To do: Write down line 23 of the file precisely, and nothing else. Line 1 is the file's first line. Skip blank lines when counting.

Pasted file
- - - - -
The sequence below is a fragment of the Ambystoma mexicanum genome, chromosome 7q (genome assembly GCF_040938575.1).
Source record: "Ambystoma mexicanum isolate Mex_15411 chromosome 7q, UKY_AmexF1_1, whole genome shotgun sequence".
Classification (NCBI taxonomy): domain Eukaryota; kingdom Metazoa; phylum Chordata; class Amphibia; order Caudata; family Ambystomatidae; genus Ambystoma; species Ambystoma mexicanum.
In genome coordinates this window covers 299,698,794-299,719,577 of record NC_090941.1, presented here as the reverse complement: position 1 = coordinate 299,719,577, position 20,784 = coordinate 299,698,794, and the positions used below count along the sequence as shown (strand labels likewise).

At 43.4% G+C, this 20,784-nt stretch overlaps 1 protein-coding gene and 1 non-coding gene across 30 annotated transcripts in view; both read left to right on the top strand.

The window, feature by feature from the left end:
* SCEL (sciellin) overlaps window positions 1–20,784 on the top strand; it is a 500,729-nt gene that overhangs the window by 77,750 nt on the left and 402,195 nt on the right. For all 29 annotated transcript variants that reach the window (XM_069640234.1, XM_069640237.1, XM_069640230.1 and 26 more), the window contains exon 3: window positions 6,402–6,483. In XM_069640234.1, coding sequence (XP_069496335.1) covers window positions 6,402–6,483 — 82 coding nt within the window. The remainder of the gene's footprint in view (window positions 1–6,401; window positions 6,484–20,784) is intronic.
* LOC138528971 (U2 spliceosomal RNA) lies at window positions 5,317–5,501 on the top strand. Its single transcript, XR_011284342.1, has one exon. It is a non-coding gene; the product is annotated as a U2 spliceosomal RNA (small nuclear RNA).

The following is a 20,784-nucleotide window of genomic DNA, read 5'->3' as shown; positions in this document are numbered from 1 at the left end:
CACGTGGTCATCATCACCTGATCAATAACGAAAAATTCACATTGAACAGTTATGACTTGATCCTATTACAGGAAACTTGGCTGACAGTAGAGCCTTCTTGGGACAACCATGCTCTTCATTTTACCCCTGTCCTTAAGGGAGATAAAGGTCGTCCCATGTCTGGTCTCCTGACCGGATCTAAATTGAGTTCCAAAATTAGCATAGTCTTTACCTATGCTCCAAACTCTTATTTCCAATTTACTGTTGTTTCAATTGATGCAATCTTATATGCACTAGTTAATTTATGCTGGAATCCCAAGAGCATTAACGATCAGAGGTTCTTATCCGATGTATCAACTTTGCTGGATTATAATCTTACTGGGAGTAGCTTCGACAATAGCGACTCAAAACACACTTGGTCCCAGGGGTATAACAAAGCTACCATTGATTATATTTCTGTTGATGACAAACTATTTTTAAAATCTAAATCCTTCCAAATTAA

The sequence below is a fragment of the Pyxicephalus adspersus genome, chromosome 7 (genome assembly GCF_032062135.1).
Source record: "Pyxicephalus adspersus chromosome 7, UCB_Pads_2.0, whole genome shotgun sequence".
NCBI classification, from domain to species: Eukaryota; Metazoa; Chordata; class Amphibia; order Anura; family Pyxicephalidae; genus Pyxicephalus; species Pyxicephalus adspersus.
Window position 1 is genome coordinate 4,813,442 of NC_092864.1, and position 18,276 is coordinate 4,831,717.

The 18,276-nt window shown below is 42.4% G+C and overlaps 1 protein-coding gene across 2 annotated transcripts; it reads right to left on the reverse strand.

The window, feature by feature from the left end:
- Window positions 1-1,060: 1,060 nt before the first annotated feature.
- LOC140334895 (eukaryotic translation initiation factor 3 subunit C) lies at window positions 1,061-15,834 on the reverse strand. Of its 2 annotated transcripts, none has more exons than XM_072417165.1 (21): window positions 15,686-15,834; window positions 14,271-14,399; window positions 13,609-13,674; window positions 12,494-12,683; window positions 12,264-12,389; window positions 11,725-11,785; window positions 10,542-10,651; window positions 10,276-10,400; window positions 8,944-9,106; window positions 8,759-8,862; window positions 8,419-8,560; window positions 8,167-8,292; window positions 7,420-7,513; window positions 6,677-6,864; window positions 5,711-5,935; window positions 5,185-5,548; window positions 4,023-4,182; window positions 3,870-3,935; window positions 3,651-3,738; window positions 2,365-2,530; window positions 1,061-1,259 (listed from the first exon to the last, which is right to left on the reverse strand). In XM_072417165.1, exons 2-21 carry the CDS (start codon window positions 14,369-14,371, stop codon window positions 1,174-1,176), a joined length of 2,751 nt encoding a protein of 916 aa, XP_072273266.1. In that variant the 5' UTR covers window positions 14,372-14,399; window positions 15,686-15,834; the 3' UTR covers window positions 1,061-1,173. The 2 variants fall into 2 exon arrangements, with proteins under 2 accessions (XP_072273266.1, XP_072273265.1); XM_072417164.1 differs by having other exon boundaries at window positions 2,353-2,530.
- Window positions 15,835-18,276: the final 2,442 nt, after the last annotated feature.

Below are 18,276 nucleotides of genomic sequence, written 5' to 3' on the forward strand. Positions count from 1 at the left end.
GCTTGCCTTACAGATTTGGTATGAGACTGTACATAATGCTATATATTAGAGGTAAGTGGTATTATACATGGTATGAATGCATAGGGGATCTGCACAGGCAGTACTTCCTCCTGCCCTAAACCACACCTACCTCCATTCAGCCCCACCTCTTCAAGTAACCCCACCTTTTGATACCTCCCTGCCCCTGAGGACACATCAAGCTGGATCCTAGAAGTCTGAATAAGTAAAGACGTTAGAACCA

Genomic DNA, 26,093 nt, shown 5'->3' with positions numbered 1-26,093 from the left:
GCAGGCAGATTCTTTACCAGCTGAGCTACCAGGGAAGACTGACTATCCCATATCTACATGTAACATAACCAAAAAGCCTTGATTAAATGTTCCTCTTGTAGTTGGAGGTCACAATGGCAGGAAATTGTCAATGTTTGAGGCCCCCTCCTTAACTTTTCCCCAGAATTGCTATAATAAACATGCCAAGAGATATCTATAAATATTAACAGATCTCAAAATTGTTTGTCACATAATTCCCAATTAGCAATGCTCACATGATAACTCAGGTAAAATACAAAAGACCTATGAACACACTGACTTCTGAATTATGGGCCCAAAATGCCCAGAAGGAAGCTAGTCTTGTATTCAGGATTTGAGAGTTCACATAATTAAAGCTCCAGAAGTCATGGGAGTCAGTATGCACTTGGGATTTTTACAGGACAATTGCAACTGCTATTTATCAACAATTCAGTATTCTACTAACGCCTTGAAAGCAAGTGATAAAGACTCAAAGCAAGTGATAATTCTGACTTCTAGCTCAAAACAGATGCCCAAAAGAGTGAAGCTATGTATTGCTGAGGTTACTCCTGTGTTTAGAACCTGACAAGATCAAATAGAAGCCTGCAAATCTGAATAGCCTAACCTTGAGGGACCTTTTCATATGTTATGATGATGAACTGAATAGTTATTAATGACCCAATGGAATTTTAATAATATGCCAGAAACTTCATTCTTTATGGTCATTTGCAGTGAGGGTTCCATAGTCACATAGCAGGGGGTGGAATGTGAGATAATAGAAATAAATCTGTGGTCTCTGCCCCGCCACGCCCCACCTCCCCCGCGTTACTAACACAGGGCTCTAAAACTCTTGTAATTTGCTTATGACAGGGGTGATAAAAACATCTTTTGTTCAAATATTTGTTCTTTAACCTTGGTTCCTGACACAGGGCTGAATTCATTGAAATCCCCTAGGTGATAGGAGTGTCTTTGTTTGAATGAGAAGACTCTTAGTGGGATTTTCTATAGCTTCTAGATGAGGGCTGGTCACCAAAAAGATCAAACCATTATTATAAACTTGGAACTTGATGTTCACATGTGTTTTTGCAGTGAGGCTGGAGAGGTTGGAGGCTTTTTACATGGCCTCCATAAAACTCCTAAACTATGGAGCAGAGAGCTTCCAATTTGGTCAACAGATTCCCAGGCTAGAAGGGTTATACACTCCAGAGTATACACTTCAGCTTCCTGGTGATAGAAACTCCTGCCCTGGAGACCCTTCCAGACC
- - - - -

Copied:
GCAGGCAGATTCTTTACCAGCTGAGCTACCAGGGAAGACTGACTATCCCATATCTACATGTAACATAACCAAAAAGCCTTGATTAAATGTTCCTCTTGTAGTTGGAGGTCACAATGGCAGGAAATTGTCAATGTTTGAGGCCCCCTCCTTAACTTTTCCCCAGAATTGCTATAATAAACATGCCAAGAGATATCTATAAATATTAACAGATCTCAAAATTGTTTGTCACATAATTCCCAATTAGCAATGCTCACATGATAACTCAGGTAAAATACAAAAGACCTATGAACACACTGACTTCTGAATTATGGGCCCAAAATGCCCAGAAGGAAGCTAGTCTTGTATTCAGGATTTGAGAGTTCACATAATTAAAGCTCCAGAAGTCATGGGAGTCAGTATGCACTTGGGATTTTTACAGGACAATTGCAACTGCTATTTATCAACAATTCAGTATTCTACTAACGCCTTGAAAGCAAGTGATAAAGACTCAAAGCAAGTGATAATTCTGACTTCTAGCTCAAAACAGATGCCCAAAAGAGTGAAGCTATGTATTGCTGAGGTTACTCCTGTGTTTAGAACCTGACAAGATCAAATAGAAGCCTGCAAATCTGAATAGCCTAACCTTGAGGGACCTTTTCATATGTTATGATGATGAACTGAATAGTTATTAATGACCCAATGGAATTTTAATAATATGCCAGAAACTTCATTCTTTATGGTCATTTGCAGTGAGGGTTCCATAGTCACATAGCAGGGGGTGGAATGTGAGATAATAGAAATAAATCTGTGGTCTCTGCCCCGCCACGCCCCACCTCCCCCGCGTTACTAACACAGGGCTCTAAAACTCTTGTAATTTGCTTATGACAGGGGTGATAAAAACATCTTTTGTTCAAATATTTGTTCTTTAACCTTGGTTCCTGACACAGGGCTGAATTCATTGAAATCCCCTAGGTGATAGGAGTGTCTTTGTTTGAATGAGAAGACTCTTAGTGGGATTTTCTATAGCTTCTAGATGAGGGCTGGTCACCAAAAAGATCAAACCATTATTATAAACTTGGAACTTGATGTTCACATGTGTTTTTGCAGTGAGGCTGGAGAGGTTGGAGGCTTTTTACATGGCCTCCATAAAACTCCTAAACTATGGAGCAGAGAGCTTCCAATTTGGTCAACAGATTCCCAGGCTAGAAGGGTTATACACTCCAGAGTATACACTTCAGCTTCCTGGTGATAGAAACTCCTGCCCTGGAGACCCTTCCAGACC